Small business owners often view California with contempt. But while it is easy to shrug-off California’s radical regulatory agenda, it’s no longer a laughing matter when other states follow suit. For this reason, the small business community is especially concerned with the California Supreme Court’s recent decision in Solus Industrial Innovations LLC, which authorized shock-and-awe penalties for OSHA violations on top of previously imposed fines.
No one disputes that occupational health and safety is important; however, when a business has already paid serious fines, for an inadvertent mistake, there is no reason to pile-on further penalties. But that is exactly what the California Supreme Court authorized in Solus. And worse, the opinion invites other states to follow suit.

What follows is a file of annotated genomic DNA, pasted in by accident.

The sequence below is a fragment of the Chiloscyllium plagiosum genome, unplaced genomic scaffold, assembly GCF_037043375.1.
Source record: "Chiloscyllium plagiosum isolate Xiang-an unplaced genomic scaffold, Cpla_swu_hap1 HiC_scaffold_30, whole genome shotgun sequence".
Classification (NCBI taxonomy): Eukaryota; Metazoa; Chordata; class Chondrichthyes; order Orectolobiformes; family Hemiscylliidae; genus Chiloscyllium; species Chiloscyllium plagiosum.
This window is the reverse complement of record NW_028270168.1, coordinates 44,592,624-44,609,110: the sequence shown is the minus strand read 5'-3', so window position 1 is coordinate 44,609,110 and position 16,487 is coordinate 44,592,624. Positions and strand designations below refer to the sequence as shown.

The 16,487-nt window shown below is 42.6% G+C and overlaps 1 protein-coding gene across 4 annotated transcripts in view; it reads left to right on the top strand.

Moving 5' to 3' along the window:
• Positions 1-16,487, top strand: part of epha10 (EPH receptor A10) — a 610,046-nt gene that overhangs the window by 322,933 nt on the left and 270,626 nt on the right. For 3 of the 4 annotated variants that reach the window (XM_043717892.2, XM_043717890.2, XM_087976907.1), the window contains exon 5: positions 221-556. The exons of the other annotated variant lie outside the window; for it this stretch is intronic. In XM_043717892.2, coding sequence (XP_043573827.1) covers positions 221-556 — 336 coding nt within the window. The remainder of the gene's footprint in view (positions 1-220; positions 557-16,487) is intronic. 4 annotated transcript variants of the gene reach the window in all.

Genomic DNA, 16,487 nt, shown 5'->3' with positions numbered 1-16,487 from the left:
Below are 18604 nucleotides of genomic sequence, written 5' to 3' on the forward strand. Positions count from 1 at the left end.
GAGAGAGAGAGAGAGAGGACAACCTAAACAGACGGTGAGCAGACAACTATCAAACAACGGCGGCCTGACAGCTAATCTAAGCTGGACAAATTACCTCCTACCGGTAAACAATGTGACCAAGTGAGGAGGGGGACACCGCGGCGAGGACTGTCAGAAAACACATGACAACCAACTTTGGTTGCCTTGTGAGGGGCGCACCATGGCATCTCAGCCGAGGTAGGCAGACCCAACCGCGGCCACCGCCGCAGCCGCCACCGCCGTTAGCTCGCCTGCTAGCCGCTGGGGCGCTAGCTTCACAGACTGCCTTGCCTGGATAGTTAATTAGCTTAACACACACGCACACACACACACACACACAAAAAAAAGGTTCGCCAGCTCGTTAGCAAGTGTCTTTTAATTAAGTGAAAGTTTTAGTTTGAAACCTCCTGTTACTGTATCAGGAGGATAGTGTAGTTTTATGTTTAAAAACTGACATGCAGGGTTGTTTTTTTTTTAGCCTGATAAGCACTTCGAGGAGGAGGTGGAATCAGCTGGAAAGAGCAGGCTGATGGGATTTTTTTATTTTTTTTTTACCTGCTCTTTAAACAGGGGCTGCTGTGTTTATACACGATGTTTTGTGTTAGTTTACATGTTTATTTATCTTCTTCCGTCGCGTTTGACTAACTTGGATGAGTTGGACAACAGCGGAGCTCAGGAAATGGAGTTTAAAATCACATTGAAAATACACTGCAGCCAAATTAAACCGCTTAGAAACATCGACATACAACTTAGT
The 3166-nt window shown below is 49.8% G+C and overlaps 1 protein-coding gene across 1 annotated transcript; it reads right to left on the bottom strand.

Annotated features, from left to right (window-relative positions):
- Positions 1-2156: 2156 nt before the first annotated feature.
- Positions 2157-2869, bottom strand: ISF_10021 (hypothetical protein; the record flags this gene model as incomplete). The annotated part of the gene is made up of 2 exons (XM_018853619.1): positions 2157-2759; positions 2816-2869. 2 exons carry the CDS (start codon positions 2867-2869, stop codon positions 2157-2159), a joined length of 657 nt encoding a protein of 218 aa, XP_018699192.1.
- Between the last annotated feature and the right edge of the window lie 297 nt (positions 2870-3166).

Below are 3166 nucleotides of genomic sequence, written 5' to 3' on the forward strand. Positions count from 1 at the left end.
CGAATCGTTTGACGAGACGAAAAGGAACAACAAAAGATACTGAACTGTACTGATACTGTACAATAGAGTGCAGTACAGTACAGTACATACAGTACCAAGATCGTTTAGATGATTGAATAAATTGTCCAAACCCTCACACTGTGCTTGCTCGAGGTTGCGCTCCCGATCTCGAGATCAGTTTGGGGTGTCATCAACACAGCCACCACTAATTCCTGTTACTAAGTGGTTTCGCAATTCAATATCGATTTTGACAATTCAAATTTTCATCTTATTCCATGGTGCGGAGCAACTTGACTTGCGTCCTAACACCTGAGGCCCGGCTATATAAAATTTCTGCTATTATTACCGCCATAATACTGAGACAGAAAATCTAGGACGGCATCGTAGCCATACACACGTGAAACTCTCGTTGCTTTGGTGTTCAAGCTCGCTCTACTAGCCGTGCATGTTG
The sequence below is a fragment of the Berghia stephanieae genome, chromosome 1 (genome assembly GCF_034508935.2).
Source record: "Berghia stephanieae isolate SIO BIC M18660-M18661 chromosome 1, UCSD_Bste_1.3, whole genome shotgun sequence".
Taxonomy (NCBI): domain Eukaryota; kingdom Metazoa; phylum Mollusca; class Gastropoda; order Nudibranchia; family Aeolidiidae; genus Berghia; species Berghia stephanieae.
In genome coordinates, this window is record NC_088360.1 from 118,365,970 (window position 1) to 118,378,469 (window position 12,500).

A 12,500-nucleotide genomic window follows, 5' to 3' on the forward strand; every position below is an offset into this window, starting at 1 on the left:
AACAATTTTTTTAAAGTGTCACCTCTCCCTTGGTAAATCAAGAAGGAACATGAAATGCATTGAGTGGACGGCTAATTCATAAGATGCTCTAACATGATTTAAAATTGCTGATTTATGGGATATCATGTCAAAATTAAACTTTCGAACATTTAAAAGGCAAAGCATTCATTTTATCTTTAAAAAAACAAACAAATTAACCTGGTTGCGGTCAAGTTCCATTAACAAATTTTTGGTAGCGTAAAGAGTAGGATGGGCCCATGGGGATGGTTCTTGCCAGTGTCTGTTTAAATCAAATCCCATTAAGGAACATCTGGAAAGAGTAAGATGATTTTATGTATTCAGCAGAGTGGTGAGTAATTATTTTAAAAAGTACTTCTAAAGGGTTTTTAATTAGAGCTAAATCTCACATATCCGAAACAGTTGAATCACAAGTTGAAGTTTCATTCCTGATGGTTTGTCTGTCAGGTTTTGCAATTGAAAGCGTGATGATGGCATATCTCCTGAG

Here the Orange County District Attorney seeks to penalize a company $2,500 per day for each employee under state consumer protection laws. Likewise, a district attorney, in any other state, might follow suit. Indeed, every state has consumer protection laws that might trigger additional penalties for regulatory violations.
But, the U.S. Supreme Court has said that states are prohibited from regulating health and safety standards on their own. Instead, they must seek express approval from the U.S. Secretary of Labor. This ensures that the Secretary can veto proposed standards that are unduly burdensome.
Unfortunately, the Solus decision completely undermines the process that Congress intended. Not only does this invite unduly burdensome penalties throughout the country, but it also undermines the vital precept that the regulated community should have an opportunity to voice concerns with regulatory changes. For these reasons, the NFIB Small Business Legal Center is asking the U.S. Supreme Court to take this case—now styled as Emerson Electric—to safeguard small business rights throughout the country.